10 Things I Wish I Had Known Before Fulltime RVing

Lorraine and I met quite a few couples at the RV SuperShow last week in Tampa, many of them looking to buy their first coach to hit the road full-time in retirement.

Our first coach is closing in on the four-year mark and we have been full-timing for almost two years now. Here are a few things I wish I had known before making the transition to full-time RVing.

Don’t buy a new coach. Buy a gently used coach.

There is a significant depreciation cost in the first few years of ownership, easily into the hundreds of thousands if you buy into a mid-level or higher model of diesel pusher. We have met a surprisingly large number of people that decide the lifestyle is not for them after only a short period of time, often less than a year, and they sell their lightly used coach at a steep discount. We should have purchased one of their coaches and avoided the steep depreciation expense.

Bigger is better.

We constantly fight with our basement bays. We have a 40-foot diesel pusher. The bays are not as tall as the larger coaches and the storage space is more limited. I am generally going in and out of the basement bays on a daily basis. The bays are difficult to access and I am constantly playing Tetris with the things that we carry in our bay. The extra 4 to 5 feet of length of a bigger coach may not seem like much, but it is significant.

Canada is not like the United States.

It is far more difficult to full-time in a motorcoach in Canada. The weather makes it challenging to find a decent spot to park the coach in the shoulder months (April and November). There isn’t a single Class A Motorcoach resort in Canada. Most RV parks fall into the rustic category, not much more than a dirt field.

The lifestyle is expensive.

We spend more on the RV lifestyle in our coach than we did in our sticks and bricks house. When we factor in all of the various costs (fuel, insurance, maintenance, site fees) it is more expensive than we first thought. We spend at a level that we can afford but it is not any cheaper than how we were living beforehand.

There is always something going wrong.

We knew that the RV lifestyle would bring its own set of challenges. What we did not fully appreciate is just how many things do go wrong with a coach. Most of our issues have fallen into the minor category but the ownership experience is quite different from that of owning a house or a car. You have to learn as much as you can about the various systems and you need to be mechanically inclined. Either that or be prepared to spend a lot of money on RV repairs.

Dealers are not great at servicing.

If we were to buy new again, we would not worry about where we bought the coach. We would bid the configuration out to a number of dealers, get the best price and ensure that we included the factory delivery option. We would take our coach to the factory and/or to the chassis manufacturer for service. We would only use dealer servicing as a last resort.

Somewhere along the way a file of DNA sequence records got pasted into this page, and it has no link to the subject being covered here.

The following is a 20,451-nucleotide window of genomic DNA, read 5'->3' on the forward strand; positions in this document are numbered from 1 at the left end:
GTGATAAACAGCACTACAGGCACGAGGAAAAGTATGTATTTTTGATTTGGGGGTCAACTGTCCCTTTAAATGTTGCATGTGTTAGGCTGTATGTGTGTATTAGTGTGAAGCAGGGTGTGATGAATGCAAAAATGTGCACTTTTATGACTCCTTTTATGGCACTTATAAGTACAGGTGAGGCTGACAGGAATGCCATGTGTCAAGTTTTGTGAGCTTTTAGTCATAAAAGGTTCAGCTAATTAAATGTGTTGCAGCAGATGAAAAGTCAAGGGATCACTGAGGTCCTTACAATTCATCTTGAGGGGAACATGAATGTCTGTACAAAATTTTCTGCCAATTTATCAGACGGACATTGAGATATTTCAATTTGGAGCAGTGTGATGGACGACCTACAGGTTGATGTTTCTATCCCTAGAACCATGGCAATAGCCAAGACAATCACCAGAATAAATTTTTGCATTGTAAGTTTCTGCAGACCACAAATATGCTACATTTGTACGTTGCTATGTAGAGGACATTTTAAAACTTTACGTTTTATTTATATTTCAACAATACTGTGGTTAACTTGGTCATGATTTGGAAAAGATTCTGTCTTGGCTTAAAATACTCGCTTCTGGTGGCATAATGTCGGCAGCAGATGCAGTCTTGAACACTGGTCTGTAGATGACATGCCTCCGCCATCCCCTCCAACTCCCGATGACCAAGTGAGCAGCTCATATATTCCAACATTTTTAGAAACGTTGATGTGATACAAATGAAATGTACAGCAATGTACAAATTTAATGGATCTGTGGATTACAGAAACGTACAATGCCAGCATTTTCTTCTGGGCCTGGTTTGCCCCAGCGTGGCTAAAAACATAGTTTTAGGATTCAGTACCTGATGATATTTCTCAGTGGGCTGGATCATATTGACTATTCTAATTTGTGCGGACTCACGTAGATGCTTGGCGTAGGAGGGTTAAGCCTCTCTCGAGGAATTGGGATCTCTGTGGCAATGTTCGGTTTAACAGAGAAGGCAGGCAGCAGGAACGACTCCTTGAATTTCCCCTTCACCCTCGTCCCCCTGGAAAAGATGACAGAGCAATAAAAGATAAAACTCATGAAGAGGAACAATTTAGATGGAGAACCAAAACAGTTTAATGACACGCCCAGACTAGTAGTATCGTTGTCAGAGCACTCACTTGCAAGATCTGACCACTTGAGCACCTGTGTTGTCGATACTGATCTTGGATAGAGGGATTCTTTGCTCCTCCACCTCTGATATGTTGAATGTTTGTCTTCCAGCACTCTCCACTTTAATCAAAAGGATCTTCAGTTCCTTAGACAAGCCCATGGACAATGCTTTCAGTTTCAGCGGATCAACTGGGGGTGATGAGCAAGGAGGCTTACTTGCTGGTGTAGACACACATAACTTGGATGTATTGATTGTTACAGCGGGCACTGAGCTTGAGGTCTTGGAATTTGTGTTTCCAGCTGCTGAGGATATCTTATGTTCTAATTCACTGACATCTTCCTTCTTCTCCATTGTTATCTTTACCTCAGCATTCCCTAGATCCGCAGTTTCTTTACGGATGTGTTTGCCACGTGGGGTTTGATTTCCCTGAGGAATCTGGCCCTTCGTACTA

The RV community is amazing.

We were initially a bit concerned about community. Would we make new friends? Would we have a sense of feeling at home? Would we tire of moving around? So far it has been a wonderful experience. We have experienced tremendous community and we have connected with so many terrific people in our travels.

Minimalism is rewarding.

We have everything we need inside our coach. We do not miss the house or the pile of stuff that we had collected over the past 40 years of marriage. It is hard to describe, but there is something liberating about not carrying around so much stuff.

No need to rush.

If nothing else, I wish I had known to take my time before we started out on the road. I have always been so driven in my career that I seemed to be in a constant state of rushing to achieve something in life. There are slow days in retirement and I have to remind myself that it is okay to spend time just chatting with friends or enjoying a long walk with Lorraine and Tabby (our golden retriever) or sitting outside enjoying the sun and reading a book. In fact, it is okay to take two weeks to drive down to Florida from Ontario. Or a month. Or two.

Life in our coach is so much better than I expected.

Decades of being an executive in large corporations taught me to live in a state of constant worry. To always be thinking about what might go wrong and how to plan accordingly. I carried that worry with me into this lifestyle. It has turned out to be so much better than I expected. Lorraine and Tabby have been patiently teaching me how to be content with life. And that is perhaps the best thing to know before going out on the road. You bring yourself into any context or situation. As we age, we need to be in the moment and we need to be optimistic. There will always be challenges in life. Being able to spend this time together in our beautiful coach enjoying wonderful friendships and experiences is such a blessing.

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